Festival de ‘Usual Suspects’: Milk (1998) de Andrea Arnold

April 20, 2016 § Leave a comment

Eight years before her Cannes Jury Prize-winning feature debut Red Road (2006) and a mere five before her Oscar-winning short film Wasp (2003), Andrea Arnold transitioned from actor to director with this ten minute tale of Hetty, a woman trying – and perhaps failing – to handle the blood-stained tragedy of a stillborn child. It’s always fascinating to explore the work of a filmmaker who would eventually develop a more unique signature style, and Milk is one such work, replete with fixed cameras shots!, dollies! And dreamy focus-pulls! It feels like an early work, yet the most fascinating aspect of this short is – hindsight granted – the way in which it prefigures a future auteur in its tonal and formal shifts. What begins with respectfully composed images of comfortable domesticity ends with a moment of raw, feral honesty, contained within tight and intimate framing. Milk almost preempts Arnold’s adoption of handheld naturalism, an approach very similar to the Dardennes’ in fact. Perhaps the one thing which clearly declares itself from the get-go is Arnold’s deft hand with her performers (having been a performer herself, one could assume), able to nudge them into a place of utter vulnerability and, in doing so, to tease out moments of unadorned humanity, always slightly askew. On this front, Arnold has only gotten better with time.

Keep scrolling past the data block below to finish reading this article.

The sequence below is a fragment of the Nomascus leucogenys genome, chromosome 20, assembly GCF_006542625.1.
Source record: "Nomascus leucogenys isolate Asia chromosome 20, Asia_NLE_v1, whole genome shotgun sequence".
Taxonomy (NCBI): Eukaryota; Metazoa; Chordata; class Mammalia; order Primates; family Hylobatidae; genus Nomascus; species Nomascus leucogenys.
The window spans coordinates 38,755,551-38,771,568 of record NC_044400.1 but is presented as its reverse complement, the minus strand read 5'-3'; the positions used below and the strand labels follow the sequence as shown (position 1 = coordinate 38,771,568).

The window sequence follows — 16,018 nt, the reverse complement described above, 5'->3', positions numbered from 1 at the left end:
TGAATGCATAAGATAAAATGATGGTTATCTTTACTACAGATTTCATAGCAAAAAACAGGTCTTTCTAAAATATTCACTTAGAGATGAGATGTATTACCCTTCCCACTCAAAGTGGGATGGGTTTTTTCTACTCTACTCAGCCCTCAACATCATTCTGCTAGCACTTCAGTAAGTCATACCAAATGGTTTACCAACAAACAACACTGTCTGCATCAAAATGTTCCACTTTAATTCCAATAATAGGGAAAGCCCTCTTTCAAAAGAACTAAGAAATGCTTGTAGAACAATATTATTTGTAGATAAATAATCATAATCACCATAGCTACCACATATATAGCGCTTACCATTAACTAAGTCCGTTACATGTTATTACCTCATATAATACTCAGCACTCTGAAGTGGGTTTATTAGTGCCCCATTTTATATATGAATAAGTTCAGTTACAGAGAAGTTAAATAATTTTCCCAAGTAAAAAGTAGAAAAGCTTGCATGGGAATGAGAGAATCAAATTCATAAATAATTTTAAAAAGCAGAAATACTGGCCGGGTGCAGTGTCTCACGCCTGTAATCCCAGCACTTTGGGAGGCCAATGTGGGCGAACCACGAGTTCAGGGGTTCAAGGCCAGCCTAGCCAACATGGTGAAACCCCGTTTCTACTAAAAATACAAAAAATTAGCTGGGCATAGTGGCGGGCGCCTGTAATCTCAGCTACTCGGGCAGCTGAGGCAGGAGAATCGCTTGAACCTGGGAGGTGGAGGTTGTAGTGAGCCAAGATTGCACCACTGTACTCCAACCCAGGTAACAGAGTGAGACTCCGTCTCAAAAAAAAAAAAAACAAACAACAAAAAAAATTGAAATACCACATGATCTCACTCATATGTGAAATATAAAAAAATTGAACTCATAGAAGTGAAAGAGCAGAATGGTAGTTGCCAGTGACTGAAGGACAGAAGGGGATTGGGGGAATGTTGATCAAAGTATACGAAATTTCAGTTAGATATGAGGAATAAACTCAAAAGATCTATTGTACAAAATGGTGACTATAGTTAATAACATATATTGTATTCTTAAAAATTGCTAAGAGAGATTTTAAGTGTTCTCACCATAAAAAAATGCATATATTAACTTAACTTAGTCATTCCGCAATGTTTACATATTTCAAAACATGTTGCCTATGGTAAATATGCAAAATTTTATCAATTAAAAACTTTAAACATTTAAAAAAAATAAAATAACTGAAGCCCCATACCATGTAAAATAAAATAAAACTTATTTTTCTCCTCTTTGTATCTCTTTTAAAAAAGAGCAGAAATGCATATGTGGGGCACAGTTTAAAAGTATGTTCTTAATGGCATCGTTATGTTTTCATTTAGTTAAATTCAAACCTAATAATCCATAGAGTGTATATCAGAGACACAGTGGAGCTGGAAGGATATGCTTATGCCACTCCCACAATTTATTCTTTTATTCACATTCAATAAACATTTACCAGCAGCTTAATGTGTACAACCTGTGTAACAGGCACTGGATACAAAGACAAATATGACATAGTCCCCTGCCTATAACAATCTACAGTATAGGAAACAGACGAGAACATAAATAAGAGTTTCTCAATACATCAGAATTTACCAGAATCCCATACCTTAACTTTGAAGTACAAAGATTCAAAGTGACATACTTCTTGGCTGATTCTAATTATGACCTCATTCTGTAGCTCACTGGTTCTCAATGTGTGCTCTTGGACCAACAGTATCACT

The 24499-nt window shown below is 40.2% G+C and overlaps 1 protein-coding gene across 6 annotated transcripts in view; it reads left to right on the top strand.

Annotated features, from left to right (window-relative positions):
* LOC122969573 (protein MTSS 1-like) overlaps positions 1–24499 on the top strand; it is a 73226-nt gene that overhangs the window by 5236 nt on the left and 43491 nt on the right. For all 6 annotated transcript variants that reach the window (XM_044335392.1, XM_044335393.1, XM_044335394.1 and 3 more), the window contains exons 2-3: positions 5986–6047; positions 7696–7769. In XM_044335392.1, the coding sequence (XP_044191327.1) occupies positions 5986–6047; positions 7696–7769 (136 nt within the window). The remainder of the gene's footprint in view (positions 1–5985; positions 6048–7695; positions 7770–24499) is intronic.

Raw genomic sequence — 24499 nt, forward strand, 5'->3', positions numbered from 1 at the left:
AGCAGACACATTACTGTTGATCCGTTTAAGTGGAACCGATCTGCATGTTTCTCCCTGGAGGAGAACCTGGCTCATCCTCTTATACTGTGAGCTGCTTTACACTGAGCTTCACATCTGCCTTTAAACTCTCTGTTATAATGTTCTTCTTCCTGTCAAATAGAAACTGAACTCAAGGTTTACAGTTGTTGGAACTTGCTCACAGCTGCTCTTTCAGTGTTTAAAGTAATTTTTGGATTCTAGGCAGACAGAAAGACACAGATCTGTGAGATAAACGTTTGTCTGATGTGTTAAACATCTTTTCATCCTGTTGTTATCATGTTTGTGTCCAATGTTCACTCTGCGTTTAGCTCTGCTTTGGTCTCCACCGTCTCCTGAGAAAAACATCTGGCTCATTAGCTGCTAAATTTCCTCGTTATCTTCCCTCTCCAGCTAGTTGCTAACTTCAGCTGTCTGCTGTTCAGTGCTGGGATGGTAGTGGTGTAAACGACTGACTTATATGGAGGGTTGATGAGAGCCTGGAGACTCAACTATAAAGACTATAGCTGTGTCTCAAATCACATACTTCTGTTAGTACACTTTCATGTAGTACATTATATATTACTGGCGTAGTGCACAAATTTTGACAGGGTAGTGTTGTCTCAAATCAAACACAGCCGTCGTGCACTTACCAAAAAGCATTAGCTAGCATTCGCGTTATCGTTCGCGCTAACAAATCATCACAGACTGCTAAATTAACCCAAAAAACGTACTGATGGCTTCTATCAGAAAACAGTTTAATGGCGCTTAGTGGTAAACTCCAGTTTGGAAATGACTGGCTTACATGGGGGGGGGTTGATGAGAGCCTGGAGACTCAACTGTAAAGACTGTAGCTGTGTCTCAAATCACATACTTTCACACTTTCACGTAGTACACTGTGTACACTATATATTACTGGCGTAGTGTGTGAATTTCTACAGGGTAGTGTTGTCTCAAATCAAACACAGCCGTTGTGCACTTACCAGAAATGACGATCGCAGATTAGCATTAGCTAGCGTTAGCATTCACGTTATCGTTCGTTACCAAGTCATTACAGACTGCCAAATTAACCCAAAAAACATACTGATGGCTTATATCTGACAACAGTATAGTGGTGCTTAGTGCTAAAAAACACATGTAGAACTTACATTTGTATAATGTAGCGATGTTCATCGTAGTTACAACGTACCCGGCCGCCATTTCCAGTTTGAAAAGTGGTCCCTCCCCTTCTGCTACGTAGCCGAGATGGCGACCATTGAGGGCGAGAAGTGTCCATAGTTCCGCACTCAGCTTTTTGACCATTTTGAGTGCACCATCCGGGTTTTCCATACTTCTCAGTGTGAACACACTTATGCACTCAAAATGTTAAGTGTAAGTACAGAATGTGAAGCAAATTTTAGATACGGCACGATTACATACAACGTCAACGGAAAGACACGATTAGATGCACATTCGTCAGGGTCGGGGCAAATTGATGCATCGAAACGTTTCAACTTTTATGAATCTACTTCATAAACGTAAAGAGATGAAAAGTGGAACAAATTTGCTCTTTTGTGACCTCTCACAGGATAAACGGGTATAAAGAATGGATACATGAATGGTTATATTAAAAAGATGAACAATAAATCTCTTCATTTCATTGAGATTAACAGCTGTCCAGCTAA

MILK (1998) from Tope Ogundare on Vimeo.

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